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Wednesday, December 9, 2009, 1:59pm PST
McCain blasts Portland's biggest stimulus project
Portland Business Journal

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A new report by two Republican senators takes aim at the proposed $133 million renovation of the Edith Green/Wendell Wyatt federal building.

The report, by Sens. Don Coburn of Oklahoma and 2008 presidential candidate John McCain of Arizona questions the project’s entire scope.

“For $133 million, some may wonder why they did not simply tear it down and start over,” the senators wrote in a report released Wednesday.

The report named the project the second worst stimulus project funded by the $787 billion American Recovery and Reinvestment Act, passed in February.

The worst of 100 projects listed by Coburn and McCain is a $5 million energy retrofit of a “mostly empty mall” in Oak Ridge, Tenn.

The Wyatt/Green building earned the senators’ wrath for several reasons. A vegetative skin designed to lower heating and cooling costs isn’t yet proven to help insulate buildings. Plus a new federal building built in 2007, in San Francisco, featured the same energy efficiency features and cost $144 million. The buildings are both 18 stories while the San Francisco structure offers 100,000 square feet more in usable space, the senators noted.

Bids are expected to go out on the Wyatt/Green project this month.
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  #38  
Old Posted Dec 10, 2009, 5:48 AM
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Quote:
Originally Posted by PacificNW View Post
Wednesday, December 9, 2009, 1:59pm PST
McCain blasts Portland's biggest stimulus project
Portland Business Journal

Print Email Reprints RSS Feeds LinkedIn Share Comments
A new report by two Republican senators takes aim at the proposed $133 million renovation of the Edith Green/Wendell Wyatt federal building.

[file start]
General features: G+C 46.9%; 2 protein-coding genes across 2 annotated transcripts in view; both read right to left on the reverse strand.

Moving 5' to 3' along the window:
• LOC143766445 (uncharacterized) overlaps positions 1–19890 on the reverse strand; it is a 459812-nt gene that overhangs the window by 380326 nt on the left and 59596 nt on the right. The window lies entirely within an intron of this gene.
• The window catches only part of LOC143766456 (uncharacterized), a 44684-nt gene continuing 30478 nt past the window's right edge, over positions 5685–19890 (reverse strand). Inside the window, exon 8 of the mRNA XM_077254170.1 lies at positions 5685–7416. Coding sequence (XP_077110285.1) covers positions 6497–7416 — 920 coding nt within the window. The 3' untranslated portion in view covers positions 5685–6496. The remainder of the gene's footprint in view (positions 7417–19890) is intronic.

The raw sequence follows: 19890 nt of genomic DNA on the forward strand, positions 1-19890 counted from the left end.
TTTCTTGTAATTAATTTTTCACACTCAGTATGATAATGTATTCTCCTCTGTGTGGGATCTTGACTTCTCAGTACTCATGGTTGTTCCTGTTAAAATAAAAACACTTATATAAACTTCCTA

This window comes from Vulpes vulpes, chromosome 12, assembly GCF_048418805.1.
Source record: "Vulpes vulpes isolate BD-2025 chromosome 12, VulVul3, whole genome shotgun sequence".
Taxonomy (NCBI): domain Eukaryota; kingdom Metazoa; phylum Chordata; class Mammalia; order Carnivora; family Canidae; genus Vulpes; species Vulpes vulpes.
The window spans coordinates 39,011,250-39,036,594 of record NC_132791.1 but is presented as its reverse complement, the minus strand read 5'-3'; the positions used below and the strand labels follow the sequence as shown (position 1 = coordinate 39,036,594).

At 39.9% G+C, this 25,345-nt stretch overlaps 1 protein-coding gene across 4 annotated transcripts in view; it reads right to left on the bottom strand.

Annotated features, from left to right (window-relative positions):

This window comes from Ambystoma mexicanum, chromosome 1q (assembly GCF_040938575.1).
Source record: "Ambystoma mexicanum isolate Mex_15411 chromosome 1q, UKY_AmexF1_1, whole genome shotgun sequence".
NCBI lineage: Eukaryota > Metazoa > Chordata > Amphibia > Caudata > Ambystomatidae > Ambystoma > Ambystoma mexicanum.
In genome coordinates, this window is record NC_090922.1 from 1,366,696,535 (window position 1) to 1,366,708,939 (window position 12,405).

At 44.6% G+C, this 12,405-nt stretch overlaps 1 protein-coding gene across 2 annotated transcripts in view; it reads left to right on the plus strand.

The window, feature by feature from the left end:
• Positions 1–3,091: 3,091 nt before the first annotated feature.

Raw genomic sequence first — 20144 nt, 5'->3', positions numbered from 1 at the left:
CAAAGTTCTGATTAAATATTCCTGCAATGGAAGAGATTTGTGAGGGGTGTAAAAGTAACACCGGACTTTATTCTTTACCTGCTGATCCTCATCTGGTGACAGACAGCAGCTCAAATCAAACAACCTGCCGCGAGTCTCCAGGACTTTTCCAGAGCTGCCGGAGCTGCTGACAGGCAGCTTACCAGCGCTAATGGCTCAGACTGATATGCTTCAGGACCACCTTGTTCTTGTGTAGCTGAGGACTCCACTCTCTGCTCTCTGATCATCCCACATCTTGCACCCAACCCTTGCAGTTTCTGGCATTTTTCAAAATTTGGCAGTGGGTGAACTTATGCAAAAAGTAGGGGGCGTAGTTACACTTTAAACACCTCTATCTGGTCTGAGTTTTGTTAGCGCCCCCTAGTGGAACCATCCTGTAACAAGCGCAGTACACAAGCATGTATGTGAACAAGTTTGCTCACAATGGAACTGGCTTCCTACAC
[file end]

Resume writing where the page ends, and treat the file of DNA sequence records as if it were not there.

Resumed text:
The report, by Sens. Don Coburn of Oklahoma and 2008 presidential candidate John McCain of Arizona questions the project’s entire scope.

“For $133 million, some may wonder why they did not simply tear it down and start over,” the senators wrote in a report released Wednesday.

The report named the project the second worst stimulus project funded by the $787 billion American Recovery and Reinvestment Act, passed in February.

The worst of 100 projects listed by Coburn and McCain is a $5 million energy retrofit of a “mostly empty mall” in Oak Ridge, Tenn.

The Wyatt/Green building earned the senators’ wrath for several reasons. A vegetative skin designed to lower heating and cooling costs isn’t yet proven to help insulate buildings. Plus a new federal building built in 2007, in San Francisco, featured the same energy efficiency features and cost $144 million. The buildings are both 18 stories while the San Francisco structure offers 100,000 square feet more in usable space, the senators noted.

Bids are expected to go out on the Wyatt/Green project this month.
I hate to admit it, but I think these Senators make a compelling point. From the day this project was announced I was wondering the same thing. The cost of new construction was at, or below, the proposed renovation cost. If the object it to go green, imagine the efficiencies and improvements that would be gained by starting from the ground up. I know the "greenest" building is the one that is already built, but this renovation seems like a missed opportunity to me.
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  #39  
Old Posted Dec 10, 2009, 9:16 AM
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Originally Posted by scleeb View Post
I hate to admit it, but I think these Senators make a compelling point. From the day this project was announced I was wondering the same thing. The cost of new construction was at, or below, the proposed renovation cost. If the object it to go green, imagine the efficiencies and improvements that would be gained by starting from the ground up. I know the "greenest" building is the one that is already built, but this renovation seems like a missed opportunity to me.
Well McCain can go F* himself on this one. Granted he is from Arizona and tear down and start from the ground up is how they like to do it down there. From a structural standpoint there is nothing wrong with this building...but the envelope is basically a huge energy leak...not to mention most of the energy that the building uses is being consumed through its lights. None of these issues warrant the need to tear down and start over.

If they did start from ground up, the only right thing to do would be to recycle over 90% of the original building back into the new building which would make the final price tag much higher than this....then we would have to listen to old McCain crying about us wanting too much money. The way I see it, I vote for senators that try to bring federal money to my state, not turn it away.
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  #40  
Old Posted Dec 10, 2009, 4:22 PM
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Never heard these two complain about the billion dollar embassy in Iraq. God forbid we spend money in our own country.